EP0271002A2 *Dec 3, 1987Jun 15, 1988Kuraray Co., Ltd.Transmittance modulation photomask, process for producing the same and process for producing diffraction grating
Referenced by
Citing PatentFiling datePublication dateApplicantTitle
US6490393Nov 27, 2000Dec 3, 2002Advanced Interfaces, LlcIntegrated optical multiplexer and demultiplexer for wavelength division transmission of information
US6718093Oct 28, 2002Apr 6, 2004Advanced Interfaces, LlcIntegrated optical multiplexer and demultiplexer for wavelength division transmission of information
US7031571 *Mar 19, 2004Apr 18, 2006Her Majesty The Queen In Right Of Canada, As Represented By The Minister Of Industry Through The Communications Research Centre CanadaBragg grating and method of producing a Bragg grating using an ultrafast laser
US7046866Mar 6, 2002May 16, 2006Proximon Fiber Systems AbSystem and method for fabricating Bragg gratings with overlapping exposures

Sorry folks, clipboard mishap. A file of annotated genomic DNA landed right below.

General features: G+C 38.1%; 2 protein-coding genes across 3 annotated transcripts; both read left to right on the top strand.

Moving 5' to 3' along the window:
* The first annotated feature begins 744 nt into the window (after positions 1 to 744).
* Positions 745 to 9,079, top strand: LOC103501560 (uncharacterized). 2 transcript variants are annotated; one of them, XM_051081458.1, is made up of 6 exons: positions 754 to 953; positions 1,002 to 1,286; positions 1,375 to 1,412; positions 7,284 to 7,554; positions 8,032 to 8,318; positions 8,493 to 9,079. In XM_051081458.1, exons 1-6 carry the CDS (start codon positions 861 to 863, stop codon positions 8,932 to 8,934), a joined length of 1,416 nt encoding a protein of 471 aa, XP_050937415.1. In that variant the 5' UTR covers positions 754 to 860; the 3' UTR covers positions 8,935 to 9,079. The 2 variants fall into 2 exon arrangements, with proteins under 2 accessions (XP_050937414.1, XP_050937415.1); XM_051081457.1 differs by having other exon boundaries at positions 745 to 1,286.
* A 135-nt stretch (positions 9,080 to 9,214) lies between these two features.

US7050675Jan 29, 2004May 23, 2006Advanced Interfaces, LlcIntegrated optical multiplexer and demultiplexer for wavelength division transmission of information
US7277604Dec 12, 2003Oct 2, 2007Lxsix Photonics Inc.Method and apparatus for inducing an index of refraction change on a substrate sensitive to electromagnetic radiation
US7418162Mar 1, 2007Aug 26, 2008Lxsix Photonics Inc.Method and apparatus for inducing an index of refraction change on a substrate sensitive to electromagnetic radiation
WO2002048772A2 *Dec 12, 2001Jun 20, 2002Civcom IncMethod and apparatus for producing fiber bragg gratings
WO2002071114A1 *Mar 6, 2002Sep 12, 2002Ingemar PetermanSystem and method for fabricating bragg gratings
Classifications
U.S. Classification216/24, 430/5, 216/66, 359/569
International ClassificationG03F1/00, G02B6/134
Cooperative ClassificationG02B6/1345, G03F1/34, G02B6/02138, G02B6/02085
European ClassificationG03F1/34, G02B6/134E, G02B6/02G8M4M